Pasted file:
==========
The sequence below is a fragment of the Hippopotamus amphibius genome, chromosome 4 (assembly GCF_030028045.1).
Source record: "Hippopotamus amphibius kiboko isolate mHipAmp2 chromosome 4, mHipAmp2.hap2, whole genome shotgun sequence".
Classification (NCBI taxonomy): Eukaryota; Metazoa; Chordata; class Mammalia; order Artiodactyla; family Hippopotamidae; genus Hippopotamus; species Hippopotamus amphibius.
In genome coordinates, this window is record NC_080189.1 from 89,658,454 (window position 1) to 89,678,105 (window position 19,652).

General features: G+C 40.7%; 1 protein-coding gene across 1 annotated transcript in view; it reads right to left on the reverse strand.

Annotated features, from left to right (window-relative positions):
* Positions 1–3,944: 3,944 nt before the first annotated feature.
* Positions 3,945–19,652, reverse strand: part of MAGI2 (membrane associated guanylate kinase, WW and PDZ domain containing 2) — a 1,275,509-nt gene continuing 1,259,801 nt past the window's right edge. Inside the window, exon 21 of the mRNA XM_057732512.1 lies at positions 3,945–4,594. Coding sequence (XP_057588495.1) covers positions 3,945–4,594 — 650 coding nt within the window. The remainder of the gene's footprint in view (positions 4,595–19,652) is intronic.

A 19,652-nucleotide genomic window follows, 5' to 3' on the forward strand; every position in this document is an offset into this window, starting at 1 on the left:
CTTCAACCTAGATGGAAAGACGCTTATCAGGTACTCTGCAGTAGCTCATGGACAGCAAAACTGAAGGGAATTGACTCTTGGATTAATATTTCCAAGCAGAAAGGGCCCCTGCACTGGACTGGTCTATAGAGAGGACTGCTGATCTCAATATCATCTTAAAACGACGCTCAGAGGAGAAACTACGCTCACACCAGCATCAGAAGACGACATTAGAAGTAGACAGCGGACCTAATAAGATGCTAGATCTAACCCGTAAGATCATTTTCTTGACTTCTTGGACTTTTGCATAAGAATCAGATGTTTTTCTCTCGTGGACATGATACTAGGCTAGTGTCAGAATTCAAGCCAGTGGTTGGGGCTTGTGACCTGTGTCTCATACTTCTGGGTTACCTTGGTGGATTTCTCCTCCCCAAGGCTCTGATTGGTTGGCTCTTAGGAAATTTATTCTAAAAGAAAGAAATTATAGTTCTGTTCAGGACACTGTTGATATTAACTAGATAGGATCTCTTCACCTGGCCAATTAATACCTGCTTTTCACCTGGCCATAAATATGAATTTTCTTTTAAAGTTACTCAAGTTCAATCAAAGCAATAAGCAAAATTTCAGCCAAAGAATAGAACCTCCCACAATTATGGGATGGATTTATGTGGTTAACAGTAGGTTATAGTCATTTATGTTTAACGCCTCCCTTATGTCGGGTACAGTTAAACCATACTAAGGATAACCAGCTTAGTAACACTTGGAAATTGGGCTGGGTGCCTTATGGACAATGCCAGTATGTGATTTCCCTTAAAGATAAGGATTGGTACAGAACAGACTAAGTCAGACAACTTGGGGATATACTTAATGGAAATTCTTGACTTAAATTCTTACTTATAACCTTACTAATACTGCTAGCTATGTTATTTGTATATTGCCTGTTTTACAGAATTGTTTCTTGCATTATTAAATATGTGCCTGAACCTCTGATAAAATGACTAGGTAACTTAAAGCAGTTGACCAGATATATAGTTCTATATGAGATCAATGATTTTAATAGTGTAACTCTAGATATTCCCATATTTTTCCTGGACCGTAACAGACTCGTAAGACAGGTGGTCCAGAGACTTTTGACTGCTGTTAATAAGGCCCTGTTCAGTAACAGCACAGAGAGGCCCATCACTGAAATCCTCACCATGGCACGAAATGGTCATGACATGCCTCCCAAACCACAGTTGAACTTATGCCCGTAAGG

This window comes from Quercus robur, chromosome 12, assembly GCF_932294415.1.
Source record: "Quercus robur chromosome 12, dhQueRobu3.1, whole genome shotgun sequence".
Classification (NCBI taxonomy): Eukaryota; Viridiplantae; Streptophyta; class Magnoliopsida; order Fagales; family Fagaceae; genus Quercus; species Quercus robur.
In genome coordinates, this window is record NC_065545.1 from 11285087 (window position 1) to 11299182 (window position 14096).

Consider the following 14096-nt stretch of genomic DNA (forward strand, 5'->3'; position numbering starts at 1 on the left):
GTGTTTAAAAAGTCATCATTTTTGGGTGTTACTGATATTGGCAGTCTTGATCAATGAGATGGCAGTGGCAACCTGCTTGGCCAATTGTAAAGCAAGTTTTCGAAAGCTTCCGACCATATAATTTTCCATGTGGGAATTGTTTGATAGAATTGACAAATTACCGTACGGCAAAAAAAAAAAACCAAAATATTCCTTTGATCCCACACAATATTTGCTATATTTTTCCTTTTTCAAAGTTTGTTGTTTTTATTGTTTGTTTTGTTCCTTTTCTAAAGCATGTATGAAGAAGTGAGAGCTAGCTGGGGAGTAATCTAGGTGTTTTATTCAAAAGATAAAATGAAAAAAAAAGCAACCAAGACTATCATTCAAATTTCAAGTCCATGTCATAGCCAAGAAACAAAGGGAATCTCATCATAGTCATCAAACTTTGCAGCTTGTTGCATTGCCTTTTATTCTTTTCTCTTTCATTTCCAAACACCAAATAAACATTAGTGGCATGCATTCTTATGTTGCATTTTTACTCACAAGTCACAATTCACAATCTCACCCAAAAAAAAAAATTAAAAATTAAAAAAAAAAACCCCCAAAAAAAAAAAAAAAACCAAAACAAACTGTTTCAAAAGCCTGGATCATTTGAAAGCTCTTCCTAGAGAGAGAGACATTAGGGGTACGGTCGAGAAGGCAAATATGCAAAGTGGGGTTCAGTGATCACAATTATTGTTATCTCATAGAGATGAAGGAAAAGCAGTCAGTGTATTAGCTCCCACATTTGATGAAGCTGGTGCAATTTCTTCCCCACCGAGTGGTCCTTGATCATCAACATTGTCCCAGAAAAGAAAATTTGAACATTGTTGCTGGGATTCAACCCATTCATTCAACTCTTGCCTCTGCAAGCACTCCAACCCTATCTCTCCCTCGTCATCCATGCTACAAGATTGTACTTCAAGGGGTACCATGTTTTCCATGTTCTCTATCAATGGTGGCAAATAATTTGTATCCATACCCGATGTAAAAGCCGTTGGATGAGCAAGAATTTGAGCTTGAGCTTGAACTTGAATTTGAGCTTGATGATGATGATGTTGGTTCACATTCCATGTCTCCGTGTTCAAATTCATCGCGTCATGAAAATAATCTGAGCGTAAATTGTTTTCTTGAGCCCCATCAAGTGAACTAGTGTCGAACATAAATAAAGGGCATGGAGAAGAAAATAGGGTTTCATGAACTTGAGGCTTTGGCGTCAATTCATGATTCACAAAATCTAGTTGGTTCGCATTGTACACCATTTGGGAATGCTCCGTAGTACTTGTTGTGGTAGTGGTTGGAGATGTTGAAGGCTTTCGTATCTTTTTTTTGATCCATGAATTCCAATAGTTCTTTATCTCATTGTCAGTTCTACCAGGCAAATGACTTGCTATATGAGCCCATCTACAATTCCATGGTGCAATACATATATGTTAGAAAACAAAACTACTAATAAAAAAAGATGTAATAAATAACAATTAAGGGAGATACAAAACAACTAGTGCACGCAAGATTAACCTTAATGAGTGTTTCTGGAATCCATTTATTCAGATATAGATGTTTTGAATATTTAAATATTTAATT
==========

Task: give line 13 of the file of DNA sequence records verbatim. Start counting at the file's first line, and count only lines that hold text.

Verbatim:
Classification (NCBI taxonomy): Eukaryota; Viridiplantae; Streptophyta; class Magnoliopsida; order Fagales; family Fagaceae; genus Quercus; species Quercus robur.